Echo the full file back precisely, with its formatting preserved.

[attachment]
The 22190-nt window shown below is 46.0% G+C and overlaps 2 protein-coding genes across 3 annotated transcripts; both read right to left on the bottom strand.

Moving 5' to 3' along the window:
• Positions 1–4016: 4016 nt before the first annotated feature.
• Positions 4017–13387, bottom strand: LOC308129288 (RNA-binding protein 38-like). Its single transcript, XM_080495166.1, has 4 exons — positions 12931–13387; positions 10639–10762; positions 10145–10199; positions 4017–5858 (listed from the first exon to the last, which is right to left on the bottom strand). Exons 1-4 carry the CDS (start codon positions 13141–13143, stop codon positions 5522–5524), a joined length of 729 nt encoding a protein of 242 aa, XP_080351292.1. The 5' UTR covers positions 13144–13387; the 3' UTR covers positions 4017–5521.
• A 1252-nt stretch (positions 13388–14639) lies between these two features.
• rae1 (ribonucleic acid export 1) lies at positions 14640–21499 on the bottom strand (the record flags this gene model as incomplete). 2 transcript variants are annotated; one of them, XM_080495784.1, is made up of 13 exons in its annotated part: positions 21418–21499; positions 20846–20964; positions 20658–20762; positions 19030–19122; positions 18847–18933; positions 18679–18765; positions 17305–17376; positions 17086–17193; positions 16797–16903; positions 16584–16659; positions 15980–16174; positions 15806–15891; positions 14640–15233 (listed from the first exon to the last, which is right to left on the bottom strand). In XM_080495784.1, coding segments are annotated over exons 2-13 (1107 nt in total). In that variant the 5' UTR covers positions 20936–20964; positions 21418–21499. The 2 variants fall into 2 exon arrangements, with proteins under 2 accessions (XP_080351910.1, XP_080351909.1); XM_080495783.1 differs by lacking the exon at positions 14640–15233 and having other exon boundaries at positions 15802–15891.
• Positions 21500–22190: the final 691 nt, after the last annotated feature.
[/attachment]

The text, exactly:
The 22190-nt window shown below is 46.0% G+C and overlaps 2 protein-coding genes across 3 annotated transcripts; both read right to left on the bottom strand.

Moving 5' to 3' along the window:
• Positions 1–4016: 4016 nt before the first annotated feature.
• Positions 4017–13387, bottom strand: LOC308129288 (RNA-binding protein 38-like). Its single transcript, XM_080495166.1, has 4 exons — positions 12931–13387; positions 10639–10762; positions 10145–10199; positions 4017–5858 (listed from the first exon to the last, which is right to left on the bottom strand). Exons 1-4 carry the CDS (start codon positions 13141–13143, stop codon positions 5522–5524), a joined length of 729 nt encoding a protein of 242 aa, XP_080351292.1. The 5' UTR covers positions 13144–13387; the 3' UTR covers positions 4017–5521.
• A 1252-nt stretch (positions 13388–14639) lies between these two features.
• rae1 (ribonucleic acid export 1) lies at positions 14640–21499 on the bottom strand (the record flags this gene model as incomplete). 2 transcript variants are annotated; one of them, XM_080495784.1, is made up of 13 exons in its annotated part: positions 21418–21499; positions 20846–20964; positions 20658–20762; positions 19030–19122; positions 18847–18933; positions 18679–18765; positions 17305–17376; positions 17086–17193; positions 16797–16903; positions 16584–16659; positions 15980–16174; positions 15806–15891; positions 14640–15233 (listed from the first exon to the last, which is right to left on the bottom strand). In XM_080495784.1, coding segments are annotated over exons 2-13 (1107 nt in total). In that variant the 5' UTR covers positions 20936–20964; positions 21418–21499. The 2 variants fall into 2 exon arrangements, with proteins under 2 accessions (XP_080351910.1, XP_080351909.1); XM_080495783.1 differs by lacking the exon at positions 14640–15233 and having other exon boundaries at positions 15802–15891.
• Positions 21500–22190: the final 691 nt, after the last annotated feature.